With thanks to literatea for telling me about this book.

3 comments:

  1. Thank you for your thoughtful analysis of my novel. (I'm the author.) I'd like to take issue with your interpretation of Marianne's feelings about her blindness.

    She explains on p.20 why she doesn't always use her cane: "One of the reasons I don’t use my cane as much as I should is because I don’t like to advertise to the world that I’m blind. I’m vulnerable enough on the streets as a woman without letting criminals and perverts of all denominations know that I’m easy prey." (She lives in Edinburgh and later on in the book her sister is mugged in the street.)

    Nor does Marianne believe at any level that blindness is a tragedy. On the contray, she says, "Blindness is just a series of practical problems for which one eventually finds a solution. I don’t consider myself handicapped, except by others’ views of me." (p.38)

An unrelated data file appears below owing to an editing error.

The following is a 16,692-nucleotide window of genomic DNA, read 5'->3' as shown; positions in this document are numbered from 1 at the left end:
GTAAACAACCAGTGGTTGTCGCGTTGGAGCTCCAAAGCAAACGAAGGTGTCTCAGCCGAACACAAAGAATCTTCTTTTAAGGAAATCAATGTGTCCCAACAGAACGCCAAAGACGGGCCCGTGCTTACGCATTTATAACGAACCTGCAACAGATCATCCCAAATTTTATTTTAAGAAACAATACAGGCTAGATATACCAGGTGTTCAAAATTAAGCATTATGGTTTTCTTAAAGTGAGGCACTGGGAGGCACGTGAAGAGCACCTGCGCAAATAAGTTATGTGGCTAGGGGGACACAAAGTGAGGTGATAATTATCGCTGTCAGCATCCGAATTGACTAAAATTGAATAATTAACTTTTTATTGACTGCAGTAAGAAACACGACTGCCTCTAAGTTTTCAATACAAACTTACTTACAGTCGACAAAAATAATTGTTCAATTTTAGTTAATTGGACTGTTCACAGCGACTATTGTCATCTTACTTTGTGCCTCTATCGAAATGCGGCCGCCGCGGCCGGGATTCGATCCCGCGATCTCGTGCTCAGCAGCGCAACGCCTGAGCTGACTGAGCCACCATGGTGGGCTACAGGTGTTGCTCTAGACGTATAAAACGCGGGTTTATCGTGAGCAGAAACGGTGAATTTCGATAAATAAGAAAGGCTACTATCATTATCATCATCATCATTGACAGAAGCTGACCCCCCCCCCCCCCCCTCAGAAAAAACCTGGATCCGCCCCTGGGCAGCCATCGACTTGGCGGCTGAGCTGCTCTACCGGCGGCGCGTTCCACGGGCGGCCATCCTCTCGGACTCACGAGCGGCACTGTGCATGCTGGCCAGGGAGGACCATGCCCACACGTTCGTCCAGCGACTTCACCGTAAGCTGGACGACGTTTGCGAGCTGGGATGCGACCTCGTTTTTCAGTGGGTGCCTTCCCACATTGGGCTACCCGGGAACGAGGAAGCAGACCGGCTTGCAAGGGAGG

As for fearing her baby will be blind, she knows this is extremely unlikely and explains why to Keir. (p.257) He would have to be a carrier for LCA - a 1 in 200 chance.

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    1. Thank you so much for your comments Linda. It is a pleasure to (virtually) meet you.
      I can completely understand Marianne's desire not to appear vulnerable. Until very recently I resisted using a white cane for precisely these same reasons. But after a number of incidents not unlike the one with which the book opens, I started using a cane and it has been a complete revelation to me. Even in some distinctly dodgy areas of Paris I have felt much, much safer with my cane than without. Rather than making me feel vulnerable, it has made me feel much more protected. See my blog post 'White Cane Magic' for more on this. I love the fact that Marianne approaches blindness as a series of practical problems and I think the book is a wonderful demonstration of how it is society's labelling which is the problem.